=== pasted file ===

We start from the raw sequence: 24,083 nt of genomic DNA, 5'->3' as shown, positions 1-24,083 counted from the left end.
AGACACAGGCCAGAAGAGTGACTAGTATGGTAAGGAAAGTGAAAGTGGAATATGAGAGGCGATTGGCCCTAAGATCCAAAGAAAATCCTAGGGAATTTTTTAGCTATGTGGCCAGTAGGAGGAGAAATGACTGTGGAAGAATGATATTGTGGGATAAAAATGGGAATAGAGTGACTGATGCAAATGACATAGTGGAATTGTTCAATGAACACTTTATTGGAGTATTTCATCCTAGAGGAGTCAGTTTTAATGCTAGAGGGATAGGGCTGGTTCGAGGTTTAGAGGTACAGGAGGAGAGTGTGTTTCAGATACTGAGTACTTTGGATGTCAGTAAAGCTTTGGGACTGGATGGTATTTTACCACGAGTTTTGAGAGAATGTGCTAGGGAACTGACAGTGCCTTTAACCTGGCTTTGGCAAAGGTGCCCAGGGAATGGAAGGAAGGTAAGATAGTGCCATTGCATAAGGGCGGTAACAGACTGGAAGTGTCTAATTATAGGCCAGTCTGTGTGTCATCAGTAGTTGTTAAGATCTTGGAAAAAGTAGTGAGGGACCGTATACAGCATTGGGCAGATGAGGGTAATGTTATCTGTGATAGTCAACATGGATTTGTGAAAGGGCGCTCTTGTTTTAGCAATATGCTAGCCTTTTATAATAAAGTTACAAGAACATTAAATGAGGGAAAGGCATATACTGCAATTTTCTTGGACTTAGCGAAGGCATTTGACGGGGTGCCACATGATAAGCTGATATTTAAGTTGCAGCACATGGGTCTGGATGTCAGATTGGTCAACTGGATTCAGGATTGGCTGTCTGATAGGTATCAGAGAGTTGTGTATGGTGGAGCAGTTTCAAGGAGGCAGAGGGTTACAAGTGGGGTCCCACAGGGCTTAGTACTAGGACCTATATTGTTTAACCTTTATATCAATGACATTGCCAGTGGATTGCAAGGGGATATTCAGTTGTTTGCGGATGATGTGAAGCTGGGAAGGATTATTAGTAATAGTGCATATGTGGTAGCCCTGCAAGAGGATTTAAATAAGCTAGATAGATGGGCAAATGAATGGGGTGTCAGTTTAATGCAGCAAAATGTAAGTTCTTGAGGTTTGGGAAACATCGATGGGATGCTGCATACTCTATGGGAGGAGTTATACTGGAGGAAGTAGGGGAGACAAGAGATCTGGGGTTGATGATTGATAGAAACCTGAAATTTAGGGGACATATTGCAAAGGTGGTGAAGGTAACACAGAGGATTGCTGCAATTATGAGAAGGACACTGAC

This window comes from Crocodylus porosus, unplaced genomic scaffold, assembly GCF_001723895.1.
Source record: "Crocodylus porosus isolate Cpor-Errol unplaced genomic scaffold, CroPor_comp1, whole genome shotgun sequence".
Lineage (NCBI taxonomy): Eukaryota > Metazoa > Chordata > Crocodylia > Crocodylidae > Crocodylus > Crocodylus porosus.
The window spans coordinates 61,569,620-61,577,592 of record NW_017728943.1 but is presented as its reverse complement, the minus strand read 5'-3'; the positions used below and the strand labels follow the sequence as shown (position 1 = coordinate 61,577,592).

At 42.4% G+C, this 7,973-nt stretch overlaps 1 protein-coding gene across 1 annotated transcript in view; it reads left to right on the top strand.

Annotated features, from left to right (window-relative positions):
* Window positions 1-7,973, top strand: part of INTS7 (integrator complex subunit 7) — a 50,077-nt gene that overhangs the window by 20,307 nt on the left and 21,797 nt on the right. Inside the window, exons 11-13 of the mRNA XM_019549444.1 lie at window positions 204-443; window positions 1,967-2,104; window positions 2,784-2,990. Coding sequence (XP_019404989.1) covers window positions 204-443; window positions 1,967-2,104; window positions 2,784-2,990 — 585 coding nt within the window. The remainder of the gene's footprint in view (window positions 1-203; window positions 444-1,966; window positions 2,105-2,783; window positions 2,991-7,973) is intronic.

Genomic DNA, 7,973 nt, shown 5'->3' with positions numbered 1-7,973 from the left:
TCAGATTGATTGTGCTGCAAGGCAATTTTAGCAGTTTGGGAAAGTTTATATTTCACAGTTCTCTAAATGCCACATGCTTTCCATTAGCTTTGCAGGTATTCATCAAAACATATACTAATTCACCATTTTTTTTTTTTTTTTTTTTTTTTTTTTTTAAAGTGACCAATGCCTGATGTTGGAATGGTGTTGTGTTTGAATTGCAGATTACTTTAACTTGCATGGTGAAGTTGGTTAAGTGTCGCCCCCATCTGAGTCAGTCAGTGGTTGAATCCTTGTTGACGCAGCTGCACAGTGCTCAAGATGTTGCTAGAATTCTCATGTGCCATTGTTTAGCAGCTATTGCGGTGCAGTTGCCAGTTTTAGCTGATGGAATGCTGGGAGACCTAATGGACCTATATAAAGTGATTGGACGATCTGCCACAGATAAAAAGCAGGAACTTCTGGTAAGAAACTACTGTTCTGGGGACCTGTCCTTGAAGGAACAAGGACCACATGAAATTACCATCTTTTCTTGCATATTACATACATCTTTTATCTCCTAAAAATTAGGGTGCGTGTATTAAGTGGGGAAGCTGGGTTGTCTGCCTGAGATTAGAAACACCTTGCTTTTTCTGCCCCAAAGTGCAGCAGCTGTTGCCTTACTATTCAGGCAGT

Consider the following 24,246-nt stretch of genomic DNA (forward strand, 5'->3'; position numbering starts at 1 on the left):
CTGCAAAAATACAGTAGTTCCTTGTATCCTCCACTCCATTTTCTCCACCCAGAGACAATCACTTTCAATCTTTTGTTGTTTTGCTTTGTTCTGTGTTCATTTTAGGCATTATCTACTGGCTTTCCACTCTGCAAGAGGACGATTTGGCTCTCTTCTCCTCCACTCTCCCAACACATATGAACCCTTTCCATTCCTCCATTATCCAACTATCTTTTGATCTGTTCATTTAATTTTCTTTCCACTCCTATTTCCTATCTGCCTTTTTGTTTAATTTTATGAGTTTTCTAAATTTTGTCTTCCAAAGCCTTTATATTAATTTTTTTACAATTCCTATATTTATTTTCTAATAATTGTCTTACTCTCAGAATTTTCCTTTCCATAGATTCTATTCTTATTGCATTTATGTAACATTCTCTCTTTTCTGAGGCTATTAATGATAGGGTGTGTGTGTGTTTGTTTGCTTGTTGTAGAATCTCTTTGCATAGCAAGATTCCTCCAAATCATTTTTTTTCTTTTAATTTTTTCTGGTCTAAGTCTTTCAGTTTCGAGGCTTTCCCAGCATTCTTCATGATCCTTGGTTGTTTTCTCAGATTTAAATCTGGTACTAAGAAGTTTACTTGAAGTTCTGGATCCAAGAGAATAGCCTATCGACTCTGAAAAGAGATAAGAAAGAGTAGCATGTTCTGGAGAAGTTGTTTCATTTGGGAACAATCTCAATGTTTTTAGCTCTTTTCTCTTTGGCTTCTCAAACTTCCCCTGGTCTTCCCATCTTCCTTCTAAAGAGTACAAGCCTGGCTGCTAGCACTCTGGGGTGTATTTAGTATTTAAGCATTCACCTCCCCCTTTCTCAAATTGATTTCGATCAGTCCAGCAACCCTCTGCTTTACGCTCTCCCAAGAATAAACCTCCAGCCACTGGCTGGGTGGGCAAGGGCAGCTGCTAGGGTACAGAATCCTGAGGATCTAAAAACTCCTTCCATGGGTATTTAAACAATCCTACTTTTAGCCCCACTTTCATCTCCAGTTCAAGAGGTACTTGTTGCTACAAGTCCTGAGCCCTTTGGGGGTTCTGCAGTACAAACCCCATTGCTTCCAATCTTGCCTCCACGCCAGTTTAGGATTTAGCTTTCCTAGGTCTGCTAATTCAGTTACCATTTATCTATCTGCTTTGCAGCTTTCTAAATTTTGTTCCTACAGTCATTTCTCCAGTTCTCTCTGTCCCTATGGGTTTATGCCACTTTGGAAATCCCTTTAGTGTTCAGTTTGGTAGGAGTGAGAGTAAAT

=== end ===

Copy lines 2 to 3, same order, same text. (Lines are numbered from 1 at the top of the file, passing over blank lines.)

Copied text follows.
AGACACAGGCCAGAAGAGTGACTAGTATGGTAAGGAAAGTGAAAGTGGAATATGAGAGGCGATTGGCCCTAAGATCCAAAGAAAATCCTAGGGAATTTTTTAGCTATGTGGCCAGTAGGAGGAGAAATGACTGTGGAAGAATGATATTGTGGGATAAAAATGGGAATAGAGTGACTGATGCAAATGACATAGTGGAATTGTTCAATGAACACTTTATTGGAGTATTTCATCCTAGAGGAGTCAGTTTTAATGCTAGAGGGATAGGGCTGGTTCGAGGTTTAGAGGTACAGGAGGAGAGTGTGTTTCAGATACTGAGTACTTTGGATGTCAGTAAAGCTTTGGGACTGGATGGTATTTTACCACGAGTTTTGAGAGAATGTGCTAGGGAACTGACAGTGCCTTTAACCTGGCTTTGGCAAAGGTGCCCAGGGAATGGAAGGAAGGTAAGATAGTGCCATTGCATAAGGGCGGTAACAGACTGGAAGTGTCTAATTATAGGCCAGTCTGTGTGTCATCAGTAGTTGTTAAGATCTTGGAAAAAGTAGTGAGGGACCGTATACAGCATTGGGCAGATGAGGGTAATGTTATCTGTGATAGTCAACATGGATTTGTGAAAGGGCGCTCTTGTTTTAGCAATATGCTAGCCTTTTATAATAAAGTTACAAGAACATTAAATGAGGGAAAGGCATATACTGCAATTTTCTTGGACTTAGCGAAGGCATTTGACGGGGTGCCACATGATAAGCTGATATTTAAGTTGCAGCACATGGGTCTGGATGTCAGATTGGTCAACTGGATTCAGGATTGGCTGTCTGATAGGTATCAGAGAGTTGTGTATGGTGGAGCAGTTTCAAGGAGGCAGAGGGTTACAAGTGGGGTCCCACAGGGCTTAGTACTAGGACCTATATTGTTTAACCTTTATATCAATGACATTGCCAGTGGATTGCAAGGGGATATTCAGTTGTTTGCGGATGATGTGAAGCTGGGAAGGATTATTAGTAATAGTGCATATGTGGTAGCCCTGCAAGAGGATTTAAATAAGCTAGATAGATGGGCAAATGAATGGGGTGTCAGTTTAATGCAGCAAAATGTAAGTTCTTGAGGTTTGGGAAACATCGATGGGATGCTGCATACTCTATGGGAGGAGTTATACTGGAGGAAGTAGGGGAGACAAGAGATCTGGGGTTGATGATTGATAGAAACCTGAAATTTAGGGGACATATTGCAAAGGTGGTGAAGGTAACACAGAGGATTGCTGCAATTATGAGAAGGACACTGAC

This window comes from Crocodylus porosus, unplaced genomic scaffold, assembly GCF_001723895.1.